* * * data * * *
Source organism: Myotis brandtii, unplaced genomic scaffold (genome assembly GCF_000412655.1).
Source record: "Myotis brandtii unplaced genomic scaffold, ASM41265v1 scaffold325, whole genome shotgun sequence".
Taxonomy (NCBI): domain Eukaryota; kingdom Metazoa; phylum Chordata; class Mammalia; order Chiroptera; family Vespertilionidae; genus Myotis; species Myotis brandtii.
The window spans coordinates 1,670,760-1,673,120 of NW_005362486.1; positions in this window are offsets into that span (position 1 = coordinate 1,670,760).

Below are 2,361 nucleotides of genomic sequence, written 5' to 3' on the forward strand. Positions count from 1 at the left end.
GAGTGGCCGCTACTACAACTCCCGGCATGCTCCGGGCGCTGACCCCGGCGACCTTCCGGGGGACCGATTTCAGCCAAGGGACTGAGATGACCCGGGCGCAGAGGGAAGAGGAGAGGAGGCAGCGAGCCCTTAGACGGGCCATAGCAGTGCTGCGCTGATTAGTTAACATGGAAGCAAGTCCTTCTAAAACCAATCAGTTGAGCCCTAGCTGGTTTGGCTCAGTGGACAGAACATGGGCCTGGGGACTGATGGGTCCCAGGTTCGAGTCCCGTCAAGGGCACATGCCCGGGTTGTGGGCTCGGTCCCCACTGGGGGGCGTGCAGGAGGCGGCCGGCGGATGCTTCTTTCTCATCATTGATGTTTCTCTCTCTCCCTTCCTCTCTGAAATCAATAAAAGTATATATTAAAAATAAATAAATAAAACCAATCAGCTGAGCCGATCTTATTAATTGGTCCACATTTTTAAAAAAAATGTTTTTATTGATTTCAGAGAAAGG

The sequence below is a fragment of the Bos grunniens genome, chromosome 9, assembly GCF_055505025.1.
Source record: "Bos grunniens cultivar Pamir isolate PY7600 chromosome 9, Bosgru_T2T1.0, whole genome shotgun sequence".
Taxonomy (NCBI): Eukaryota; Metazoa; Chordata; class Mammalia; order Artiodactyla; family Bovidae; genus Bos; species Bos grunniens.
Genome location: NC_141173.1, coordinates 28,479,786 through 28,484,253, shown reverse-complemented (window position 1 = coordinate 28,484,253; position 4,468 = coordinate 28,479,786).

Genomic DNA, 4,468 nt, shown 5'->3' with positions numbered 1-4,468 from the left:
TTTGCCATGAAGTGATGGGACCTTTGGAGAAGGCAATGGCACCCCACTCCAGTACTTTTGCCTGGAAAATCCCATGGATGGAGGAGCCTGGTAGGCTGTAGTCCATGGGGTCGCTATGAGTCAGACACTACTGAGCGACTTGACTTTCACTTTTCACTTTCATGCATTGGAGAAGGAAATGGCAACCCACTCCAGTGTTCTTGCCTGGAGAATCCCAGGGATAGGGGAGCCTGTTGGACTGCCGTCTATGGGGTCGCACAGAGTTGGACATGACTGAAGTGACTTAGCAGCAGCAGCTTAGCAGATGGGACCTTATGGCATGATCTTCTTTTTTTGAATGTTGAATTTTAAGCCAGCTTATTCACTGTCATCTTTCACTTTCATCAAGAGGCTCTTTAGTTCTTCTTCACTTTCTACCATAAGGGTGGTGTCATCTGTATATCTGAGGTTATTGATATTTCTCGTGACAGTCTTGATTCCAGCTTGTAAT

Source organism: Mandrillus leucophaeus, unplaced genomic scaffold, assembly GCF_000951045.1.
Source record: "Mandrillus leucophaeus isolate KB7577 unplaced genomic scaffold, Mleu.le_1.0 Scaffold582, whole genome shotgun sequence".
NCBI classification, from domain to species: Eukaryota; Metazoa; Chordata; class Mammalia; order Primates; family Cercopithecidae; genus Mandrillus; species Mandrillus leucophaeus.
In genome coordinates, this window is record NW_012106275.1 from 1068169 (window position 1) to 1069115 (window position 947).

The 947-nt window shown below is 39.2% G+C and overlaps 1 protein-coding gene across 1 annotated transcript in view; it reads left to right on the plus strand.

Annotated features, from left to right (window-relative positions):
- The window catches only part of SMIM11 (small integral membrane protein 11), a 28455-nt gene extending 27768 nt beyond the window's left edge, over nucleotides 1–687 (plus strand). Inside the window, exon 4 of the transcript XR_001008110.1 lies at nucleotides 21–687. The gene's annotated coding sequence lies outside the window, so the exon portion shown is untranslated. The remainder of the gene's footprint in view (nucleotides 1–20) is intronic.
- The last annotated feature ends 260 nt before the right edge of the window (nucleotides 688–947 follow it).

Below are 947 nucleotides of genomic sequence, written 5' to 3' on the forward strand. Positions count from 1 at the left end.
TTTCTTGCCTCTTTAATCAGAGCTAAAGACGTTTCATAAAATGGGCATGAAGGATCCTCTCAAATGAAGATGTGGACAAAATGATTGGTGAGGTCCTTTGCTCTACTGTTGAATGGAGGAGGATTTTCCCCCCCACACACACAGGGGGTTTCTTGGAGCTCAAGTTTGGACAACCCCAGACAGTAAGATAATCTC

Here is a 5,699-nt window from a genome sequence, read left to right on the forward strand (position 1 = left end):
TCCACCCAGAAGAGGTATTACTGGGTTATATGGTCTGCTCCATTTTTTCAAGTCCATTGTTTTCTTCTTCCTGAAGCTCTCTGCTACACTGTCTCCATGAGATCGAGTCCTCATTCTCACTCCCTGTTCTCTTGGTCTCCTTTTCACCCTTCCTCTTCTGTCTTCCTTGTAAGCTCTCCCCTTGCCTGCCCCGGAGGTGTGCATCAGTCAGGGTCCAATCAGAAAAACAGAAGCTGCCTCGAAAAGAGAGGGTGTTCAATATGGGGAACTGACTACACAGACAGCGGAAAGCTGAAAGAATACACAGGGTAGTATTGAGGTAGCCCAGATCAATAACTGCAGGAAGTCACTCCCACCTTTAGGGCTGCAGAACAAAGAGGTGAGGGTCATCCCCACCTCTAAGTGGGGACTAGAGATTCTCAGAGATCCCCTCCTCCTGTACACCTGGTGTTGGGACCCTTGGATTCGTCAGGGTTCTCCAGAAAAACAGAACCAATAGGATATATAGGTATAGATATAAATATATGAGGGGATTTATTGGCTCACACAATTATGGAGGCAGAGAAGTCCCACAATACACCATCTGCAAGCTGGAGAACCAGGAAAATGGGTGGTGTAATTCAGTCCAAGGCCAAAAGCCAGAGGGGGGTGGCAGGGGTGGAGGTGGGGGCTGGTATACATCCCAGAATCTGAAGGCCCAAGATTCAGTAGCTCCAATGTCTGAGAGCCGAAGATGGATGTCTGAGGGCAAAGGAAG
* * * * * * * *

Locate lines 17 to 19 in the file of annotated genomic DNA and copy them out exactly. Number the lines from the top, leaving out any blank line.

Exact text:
The 947-nt window shown below is 39.2% G+C and overlaps 1 protein-coding gene across 1 annotated transcript in view; it reads left to right on the plus strand.

Annotated features, from left to right (window-relative positions):
- The window catches only part of SMIM11 (small integral membrane protein 11), a 28455-nt gene extending 27768 nt beyond the window's left edge, over nucleotides 1–687 (plus strand). Inside the window, exon 4 of the transcript XR_001008110.1 lies at nucleotides 21–687. The gene's annotated coding sequence lies outside the window, so the exon portion shown is untranslated. The remainder of the gene's footprint in view (nucleotides 1–20) is intronic.